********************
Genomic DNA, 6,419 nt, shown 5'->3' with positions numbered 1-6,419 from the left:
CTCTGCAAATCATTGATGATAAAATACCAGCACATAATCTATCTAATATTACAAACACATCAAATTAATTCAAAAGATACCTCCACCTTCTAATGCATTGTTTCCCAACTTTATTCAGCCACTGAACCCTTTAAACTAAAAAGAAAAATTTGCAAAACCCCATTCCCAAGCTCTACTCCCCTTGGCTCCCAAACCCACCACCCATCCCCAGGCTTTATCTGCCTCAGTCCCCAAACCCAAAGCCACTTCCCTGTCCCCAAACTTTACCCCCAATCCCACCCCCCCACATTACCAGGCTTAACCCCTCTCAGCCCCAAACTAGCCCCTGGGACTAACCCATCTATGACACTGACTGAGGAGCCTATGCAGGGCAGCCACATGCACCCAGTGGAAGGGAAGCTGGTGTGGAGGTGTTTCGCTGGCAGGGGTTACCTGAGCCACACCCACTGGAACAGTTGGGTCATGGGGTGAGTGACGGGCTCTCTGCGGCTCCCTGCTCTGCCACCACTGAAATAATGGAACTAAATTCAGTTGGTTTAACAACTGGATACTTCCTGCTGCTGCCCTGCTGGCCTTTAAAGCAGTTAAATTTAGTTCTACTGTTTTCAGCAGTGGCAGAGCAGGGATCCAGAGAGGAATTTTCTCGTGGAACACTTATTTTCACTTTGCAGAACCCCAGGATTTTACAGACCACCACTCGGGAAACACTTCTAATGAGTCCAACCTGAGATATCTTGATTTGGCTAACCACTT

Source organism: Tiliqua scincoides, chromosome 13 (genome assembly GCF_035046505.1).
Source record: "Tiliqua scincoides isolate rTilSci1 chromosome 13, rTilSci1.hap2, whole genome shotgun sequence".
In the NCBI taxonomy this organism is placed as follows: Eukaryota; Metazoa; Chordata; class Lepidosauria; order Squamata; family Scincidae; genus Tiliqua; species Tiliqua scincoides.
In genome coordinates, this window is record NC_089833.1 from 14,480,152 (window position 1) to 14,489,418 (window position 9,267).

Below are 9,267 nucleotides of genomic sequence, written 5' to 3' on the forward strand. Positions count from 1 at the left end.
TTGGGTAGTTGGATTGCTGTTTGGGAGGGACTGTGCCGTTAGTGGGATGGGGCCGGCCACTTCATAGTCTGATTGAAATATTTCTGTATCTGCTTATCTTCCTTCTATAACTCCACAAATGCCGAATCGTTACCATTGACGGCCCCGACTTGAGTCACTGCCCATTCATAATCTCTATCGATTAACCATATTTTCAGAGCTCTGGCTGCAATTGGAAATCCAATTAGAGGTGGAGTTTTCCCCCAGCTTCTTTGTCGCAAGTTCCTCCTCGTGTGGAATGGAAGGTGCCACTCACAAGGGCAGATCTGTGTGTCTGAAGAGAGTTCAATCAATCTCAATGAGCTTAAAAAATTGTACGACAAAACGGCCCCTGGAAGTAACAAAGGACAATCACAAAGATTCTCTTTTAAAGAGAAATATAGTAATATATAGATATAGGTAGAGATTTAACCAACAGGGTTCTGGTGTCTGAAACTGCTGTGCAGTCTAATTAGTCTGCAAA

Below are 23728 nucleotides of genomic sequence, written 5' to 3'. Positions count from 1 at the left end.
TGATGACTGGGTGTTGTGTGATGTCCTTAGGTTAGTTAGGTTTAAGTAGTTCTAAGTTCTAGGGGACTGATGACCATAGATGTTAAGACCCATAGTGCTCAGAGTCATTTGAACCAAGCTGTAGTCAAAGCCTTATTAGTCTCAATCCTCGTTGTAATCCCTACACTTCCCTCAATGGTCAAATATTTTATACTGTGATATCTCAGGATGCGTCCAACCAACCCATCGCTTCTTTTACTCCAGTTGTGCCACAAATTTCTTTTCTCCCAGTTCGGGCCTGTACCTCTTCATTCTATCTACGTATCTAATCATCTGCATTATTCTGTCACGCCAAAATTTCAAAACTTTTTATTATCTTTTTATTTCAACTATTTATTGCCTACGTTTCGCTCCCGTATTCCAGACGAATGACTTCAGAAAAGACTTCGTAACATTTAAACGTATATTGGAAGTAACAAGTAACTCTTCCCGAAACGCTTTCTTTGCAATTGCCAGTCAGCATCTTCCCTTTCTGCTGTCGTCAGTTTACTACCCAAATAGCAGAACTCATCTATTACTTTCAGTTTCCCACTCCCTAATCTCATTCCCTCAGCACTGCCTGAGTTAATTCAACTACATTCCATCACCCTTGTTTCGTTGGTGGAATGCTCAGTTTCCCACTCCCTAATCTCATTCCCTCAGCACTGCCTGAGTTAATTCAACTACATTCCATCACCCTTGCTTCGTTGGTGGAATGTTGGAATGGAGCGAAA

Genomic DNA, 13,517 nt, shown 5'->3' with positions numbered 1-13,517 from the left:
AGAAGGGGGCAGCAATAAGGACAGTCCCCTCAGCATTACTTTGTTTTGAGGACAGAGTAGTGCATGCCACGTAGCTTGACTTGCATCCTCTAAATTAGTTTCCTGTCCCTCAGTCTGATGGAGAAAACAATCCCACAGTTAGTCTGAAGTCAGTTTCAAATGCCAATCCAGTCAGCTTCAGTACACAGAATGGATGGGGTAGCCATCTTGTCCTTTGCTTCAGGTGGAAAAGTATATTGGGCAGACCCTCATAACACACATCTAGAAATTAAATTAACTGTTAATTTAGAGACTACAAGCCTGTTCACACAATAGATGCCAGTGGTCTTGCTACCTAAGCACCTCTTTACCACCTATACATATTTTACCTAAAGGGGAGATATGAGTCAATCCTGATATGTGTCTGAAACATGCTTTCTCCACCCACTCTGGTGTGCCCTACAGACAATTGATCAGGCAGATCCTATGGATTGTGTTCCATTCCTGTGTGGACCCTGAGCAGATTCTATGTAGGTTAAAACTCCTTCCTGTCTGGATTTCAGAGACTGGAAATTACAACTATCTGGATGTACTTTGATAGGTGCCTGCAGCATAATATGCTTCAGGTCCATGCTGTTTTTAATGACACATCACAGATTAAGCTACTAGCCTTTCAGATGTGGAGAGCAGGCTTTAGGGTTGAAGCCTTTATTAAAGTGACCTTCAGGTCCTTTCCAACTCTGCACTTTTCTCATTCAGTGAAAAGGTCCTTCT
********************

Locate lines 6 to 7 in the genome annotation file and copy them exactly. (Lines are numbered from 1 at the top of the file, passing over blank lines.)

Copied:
In genome coordinates, this window is record NC_089833.1 from 14,480,152 (window position 1) to 14,489,418 (window position 9,267).

Below are 9,267 nucleotides of genomic sequence, written 5' to 3' on the forward strand. Positions count from 1 at the left end.